Golf Course Management

AUG 2019

Golf Course Management magazine is dedicated to advancing the golf course superintendent profession and helping GCSAA members achieve career success.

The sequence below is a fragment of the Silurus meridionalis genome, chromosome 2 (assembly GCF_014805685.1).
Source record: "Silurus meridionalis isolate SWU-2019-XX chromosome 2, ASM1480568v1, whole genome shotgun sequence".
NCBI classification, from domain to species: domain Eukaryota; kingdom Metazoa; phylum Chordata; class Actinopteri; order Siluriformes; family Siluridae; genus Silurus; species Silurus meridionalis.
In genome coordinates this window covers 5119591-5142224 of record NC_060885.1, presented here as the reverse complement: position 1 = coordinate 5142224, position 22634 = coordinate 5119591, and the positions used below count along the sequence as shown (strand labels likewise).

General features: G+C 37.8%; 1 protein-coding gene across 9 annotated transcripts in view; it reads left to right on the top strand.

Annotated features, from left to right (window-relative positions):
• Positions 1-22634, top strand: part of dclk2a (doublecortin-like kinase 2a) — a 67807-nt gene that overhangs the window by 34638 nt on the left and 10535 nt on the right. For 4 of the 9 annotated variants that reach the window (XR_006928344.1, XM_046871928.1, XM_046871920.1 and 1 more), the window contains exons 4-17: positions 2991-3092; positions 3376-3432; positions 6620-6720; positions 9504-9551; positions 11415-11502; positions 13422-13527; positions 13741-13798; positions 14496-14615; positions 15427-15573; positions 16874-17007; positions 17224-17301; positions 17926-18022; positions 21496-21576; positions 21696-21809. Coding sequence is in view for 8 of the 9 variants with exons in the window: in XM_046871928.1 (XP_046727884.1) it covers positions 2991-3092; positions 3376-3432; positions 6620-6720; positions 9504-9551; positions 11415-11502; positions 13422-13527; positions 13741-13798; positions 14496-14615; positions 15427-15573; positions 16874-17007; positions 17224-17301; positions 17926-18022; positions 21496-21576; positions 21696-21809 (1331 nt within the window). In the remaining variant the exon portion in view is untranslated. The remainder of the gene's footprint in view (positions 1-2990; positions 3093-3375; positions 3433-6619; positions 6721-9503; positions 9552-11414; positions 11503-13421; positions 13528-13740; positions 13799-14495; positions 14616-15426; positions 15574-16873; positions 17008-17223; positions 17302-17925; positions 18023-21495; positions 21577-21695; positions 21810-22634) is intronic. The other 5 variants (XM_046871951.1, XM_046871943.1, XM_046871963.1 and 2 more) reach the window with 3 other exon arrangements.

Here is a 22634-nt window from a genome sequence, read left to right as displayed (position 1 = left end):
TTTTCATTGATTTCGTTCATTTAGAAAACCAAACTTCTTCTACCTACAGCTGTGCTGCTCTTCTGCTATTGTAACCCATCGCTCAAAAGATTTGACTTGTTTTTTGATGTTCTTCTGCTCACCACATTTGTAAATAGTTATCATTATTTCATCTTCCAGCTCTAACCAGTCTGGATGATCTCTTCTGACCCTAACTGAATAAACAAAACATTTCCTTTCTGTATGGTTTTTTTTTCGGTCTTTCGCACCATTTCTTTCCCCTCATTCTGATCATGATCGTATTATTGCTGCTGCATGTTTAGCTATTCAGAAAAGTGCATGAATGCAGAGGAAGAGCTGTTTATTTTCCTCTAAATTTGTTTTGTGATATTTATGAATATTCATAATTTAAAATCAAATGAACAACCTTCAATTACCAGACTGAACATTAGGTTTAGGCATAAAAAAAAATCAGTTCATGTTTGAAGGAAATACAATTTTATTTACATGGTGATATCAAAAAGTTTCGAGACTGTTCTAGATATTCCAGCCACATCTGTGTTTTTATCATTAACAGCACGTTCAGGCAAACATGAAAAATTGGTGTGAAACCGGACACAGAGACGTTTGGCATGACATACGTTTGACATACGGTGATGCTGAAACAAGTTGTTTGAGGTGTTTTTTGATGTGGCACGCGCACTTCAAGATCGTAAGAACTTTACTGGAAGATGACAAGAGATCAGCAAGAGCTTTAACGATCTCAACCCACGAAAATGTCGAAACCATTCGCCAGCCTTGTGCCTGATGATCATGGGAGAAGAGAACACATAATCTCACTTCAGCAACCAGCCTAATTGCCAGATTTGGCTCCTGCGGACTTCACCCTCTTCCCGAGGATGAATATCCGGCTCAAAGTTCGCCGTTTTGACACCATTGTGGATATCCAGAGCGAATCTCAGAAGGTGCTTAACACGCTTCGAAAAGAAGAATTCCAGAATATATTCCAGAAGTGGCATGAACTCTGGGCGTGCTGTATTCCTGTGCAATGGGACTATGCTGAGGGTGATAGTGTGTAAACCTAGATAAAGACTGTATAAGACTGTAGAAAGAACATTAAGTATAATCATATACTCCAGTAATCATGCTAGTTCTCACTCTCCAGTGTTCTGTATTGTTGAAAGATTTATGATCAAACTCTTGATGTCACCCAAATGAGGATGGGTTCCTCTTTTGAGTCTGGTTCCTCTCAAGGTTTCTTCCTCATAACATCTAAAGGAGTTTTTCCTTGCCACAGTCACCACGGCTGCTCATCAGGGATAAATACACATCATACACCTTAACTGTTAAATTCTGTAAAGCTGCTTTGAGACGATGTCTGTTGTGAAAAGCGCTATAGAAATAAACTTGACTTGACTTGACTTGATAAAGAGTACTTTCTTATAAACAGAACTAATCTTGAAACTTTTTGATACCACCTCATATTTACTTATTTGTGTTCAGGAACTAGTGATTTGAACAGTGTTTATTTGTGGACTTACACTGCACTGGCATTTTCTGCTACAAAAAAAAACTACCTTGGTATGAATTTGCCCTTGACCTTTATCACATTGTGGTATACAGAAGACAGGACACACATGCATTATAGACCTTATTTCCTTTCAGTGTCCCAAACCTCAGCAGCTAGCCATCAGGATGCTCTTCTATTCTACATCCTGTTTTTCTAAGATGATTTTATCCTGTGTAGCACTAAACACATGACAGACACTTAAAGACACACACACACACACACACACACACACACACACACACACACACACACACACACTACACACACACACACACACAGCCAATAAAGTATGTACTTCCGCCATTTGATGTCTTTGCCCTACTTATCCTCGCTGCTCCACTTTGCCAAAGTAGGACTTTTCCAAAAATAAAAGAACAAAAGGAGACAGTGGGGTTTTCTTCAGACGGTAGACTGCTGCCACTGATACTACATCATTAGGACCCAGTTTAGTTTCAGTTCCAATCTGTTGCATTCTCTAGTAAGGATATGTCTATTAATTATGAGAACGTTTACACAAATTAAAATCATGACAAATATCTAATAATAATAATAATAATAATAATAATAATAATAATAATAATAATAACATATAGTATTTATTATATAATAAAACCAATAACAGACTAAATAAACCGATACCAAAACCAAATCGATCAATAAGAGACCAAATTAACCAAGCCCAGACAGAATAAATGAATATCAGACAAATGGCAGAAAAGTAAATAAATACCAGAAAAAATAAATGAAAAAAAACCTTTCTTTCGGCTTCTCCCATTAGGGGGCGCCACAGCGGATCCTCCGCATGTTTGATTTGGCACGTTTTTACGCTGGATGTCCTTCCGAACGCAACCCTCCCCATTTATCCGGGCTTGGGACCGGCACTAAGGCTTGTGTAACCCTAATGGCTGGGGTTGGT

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08.19 GOLF COURSE MANAGEMENT 47 Renewal "When I was playing basketball and took a shot, I didn't care if it went in," Har- ris says. "I didn't care if we won, lost, what- ever. All I did was give it my all. at has carried over into my life. I always just give it my all." Man on a Mission (Hills) Harris admits it's one thing to see a neighborhood in decline and lament it, quite another to buy up what amounts to nearly a city block and build an extensive, public-use green space upon it. And he'd be among the first to admit it wouldn't have been possible without tre- mendous support, both fiscal and physical. Mission Hills Country Club is sort of the epicenter of that support, as far as the Harris Park golf course is concerned. Mission Hills is 4½ miles — yet worlds away — from Harris Park. Harris recalls passing Mission Hills CC, located just across the state line, in tony Mission Hills, Kan., which recently was ranked No. 3 on Top: The Harris Park project is about more than just golf. First came a basketball court and park across the street from the golf course, and that park is the anchor for a neighborhood fitness education program that features regular group workouts, health screenings and nutrition lessons. Above: Work began on Phase II in June. Part of that work involves adding to the existing retaining wall that separates the course from Wayne Avenue. Photos by Chris Harris the Forbes list of most affluent neighbor- hoods in America, and marveling. "I just started driving past, driving back and forth, looking at their grass," he says. "Mission Hills had all this beautiful grass. And I started thinking, I have just as much land and just as much grass as they do. e only difference is landscaping. I started ask- ing around, and I asked who the guy was who was overseeing all that grass." e answer at that time, 2016, was su- perintendent Brad Gray. Gray, still a Class A superintendent and 20-year member of GCSAA, now works in sales, for Professional Turf Products. He re- calls the day Harris walked in the door. "He came in and started to ask questions, like, where could he get flagsticks and cups? I thought that was odd," Gray says. "I said, 'What are you trying to do?' He said he was trying to start a golf course. 'Where?' Uh, downtown (actually midtown) Kansas City. I thought, 'What?' He explained he was try- ing to rejuvenate a neighborhood. We had

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